I had the blessing of being involved in a sport where the national team took care of everyone equally. I don’t recall any discrimination. If there was racism directed to me, it was over my head. I was winning races, I spent a summer in Moscow, I lived and raced in Japan. Never been treated any differently at any border. I was treated equal amongst everyone in the peloton, staff, directors, race directors, fans alike. When I was the face of Raleigh Bicycles, there was no color to that. I believe in the power of unity through sports. That’s something Nelson Mandela preached.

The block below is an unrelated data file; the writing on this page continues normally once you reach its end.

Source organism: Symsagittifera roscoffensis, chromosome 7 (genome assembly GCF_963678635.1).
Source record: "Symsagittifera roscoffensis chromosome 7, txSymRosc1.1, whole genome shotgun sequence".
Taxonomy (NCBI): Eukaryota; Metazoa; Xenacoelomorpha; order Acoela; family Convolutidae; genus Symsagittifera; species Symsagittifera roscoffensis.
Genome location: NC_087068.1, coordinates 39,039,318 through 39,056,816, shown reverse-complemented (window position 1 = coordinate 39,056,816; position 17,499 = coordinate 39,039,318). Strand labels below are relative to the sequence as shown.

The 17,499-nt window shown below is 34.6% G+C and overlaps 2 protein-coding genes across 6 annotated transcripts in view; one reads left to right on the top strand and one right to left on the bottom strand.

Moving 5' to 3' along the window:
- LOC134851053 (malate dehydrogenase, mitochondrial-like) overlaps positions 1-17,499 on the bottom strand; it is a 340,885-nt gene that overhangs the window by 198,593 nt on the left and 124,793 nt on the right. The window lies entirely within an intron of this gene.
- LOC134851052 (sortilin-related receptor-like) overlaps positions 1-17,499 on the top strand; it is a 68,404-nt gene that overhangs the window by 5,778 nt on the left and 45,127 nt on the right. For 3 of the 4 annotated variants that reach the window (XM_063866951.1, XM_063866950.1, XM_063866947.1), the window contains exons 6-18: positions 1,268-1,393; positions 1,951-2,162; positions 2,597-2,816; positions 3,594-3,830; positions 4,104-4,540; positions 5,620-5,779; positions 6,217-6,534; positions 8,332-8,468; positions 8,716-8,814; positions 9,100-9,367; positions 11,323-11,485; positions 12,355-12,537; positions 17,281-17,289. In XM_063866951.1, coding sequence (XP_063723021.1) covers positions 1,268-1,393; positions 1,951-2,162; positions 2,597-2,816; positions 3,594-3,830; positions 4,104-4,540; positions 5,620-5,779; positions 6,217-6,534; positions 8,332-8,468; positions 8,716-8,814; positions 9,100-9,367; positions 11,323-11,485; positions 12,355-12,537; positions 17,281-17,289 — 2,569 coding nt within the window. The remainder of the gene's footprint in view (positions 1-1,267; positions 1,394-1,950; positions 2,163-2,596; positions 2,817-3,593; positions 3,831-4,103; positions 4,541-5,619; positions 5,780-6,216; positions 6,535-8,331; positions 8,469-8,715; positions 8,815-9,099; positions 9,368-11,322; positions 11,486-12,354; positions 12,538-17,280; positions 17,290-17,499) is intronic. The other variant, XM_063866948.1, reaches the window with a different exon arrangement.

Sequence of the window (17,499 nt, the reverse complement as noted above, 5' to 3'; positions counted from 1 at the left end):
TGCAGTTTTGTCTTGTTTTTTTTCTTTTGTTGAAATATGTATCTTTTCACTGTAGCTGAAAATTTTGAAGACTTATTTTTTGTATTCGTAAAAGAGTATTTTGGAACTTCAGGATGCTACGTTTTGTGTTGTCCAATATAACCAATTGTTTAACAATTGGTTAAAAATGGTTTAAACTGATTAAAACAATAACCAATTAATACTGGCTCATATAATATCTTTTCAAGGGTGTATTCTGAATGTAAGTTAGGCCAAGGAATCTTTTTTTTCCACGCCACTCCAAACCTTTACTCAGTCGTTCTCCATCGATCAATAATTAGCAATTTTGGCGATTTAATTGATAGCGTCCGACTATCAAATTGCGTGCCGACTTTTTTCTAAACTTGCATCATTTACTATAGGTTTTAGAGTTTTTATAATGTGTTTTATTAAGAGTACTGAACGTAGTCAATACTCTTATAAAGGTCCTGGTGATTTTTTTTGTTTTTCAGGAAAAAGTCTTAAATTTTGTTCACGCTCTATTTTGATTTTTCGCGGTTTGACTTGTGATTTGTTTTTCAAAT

I think I got respect because of my involvement with the national team and my Olympic success. A lot of doors remained open because of my success. People may have treated me differently if I didn’t win, but we don’t know that.
With Black Lives Matter and the protests, my eyes have been opened. When you get perceived as white, you have an advantage over someone who’s not. That’s being recognized now, people will not feel overlooked because of the color of their skin. We need to raise the bar on equality again.
Nelson Vails, 59, is a 1984 Olympic silver medalist and the first African American to medal in cycling.
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